Chromosomes are truly huge swathes of DNA that have been compressed 1) in real life but also 2) on our chromosome depictions. While we can't tell you exactly what each chromosome does, per se, because one chromosome can have tens of thousands of genes, we can share the chromosome number corresponding to each of our traits and health conditions in their descriptions.
|1||MCFR||The propensity for shedding|
|3||3IGF1R||A gene that controls body size.|
|4||STC2, GHR (E195K), GHR (P177L)||More genes that affect body size|
|5||E Locus||Affects the recessive red coloration|
|10||EPAS1||Altitude Adaptation or how well a dog fares in high altitudes|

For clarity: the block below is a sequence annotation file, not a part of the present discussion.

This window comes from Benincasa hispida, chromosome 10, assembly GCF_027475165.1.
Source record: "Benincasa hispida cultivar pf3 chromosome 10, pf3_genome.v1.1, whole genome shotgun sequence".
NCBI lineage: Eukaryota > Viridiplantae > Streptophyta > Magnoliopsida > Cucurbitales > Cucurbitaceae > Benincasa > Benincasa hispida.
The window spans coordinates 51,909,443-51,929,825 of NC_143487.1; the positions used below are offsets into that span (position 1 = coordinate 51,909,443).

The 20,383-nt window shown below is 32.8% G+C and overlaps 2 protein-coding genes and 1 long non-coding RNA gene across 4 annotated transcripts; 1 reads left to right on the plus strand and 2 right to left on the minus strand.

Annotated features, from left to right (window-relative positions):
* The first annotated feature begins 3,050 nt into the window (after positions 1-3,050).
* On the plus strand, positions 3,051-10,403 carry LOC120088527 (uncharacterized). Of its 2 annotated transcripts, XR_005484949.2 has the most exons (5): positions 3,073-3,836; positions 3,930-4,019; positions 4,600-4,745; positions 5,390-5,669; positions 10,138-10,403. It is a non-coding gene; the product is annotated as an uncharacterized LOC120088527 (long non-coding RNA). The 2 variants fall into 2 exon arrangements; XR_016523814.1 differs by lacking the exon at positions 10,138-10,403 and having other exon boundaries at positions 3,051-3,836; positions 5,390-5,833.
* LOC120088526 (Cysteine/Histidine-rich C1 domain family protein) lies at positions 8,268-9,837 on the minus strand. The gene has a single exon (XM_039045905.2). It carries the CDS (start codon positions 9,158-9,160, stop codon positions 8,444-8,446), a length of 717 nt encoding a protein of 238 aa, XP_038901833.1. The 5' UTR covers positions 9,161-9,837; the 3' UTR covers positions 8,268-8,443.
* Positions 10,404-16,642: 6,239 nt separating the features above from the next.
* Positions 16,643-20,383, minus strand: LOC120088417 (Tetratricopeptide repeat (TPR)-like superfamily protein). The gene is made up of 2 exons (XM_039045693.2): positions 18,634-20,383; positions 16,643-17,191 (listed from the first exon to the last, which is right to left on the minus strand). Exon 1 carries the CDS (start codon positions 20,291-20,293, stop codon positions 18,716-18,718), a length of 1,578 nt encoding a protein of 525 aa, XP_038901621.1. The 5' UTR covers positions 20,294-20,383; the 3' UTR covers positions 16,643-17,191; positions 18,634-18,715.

|11||B Locus||Creates liver coloring|
|12||DLA DRB1, DLA DQA1 and DQB1||Genetic diversity|
|13||RSPO2||Affects furnishings (the mustache and wire hairs commonly seen in Schnauzers and Poodles) versus improper coats|
|15||IGF1||Another gene that controls body size|
|16||K Locus||Determines dominant black|
|16||LMBR1||Determines if a dog will have dew claws|
|18||ALX4||The mutation associated with blue eyes|
|24||A Locus||Determines fawn, sable, or black-and-tan coloring|
|25||D Locus||Causes dilute|
For the most comprehensive collection of annotated genes and mutations, you can refer to the NCBI Canine Genome assembly (https://www.ncbi.nlm.nih.gov/genome/85). There’s more information from the NHGRI Dog Genome Project as well: https://research.nhgri.nih.gov/dog_genome/study_descriptions/study-genomics_dog_breeds.shtml.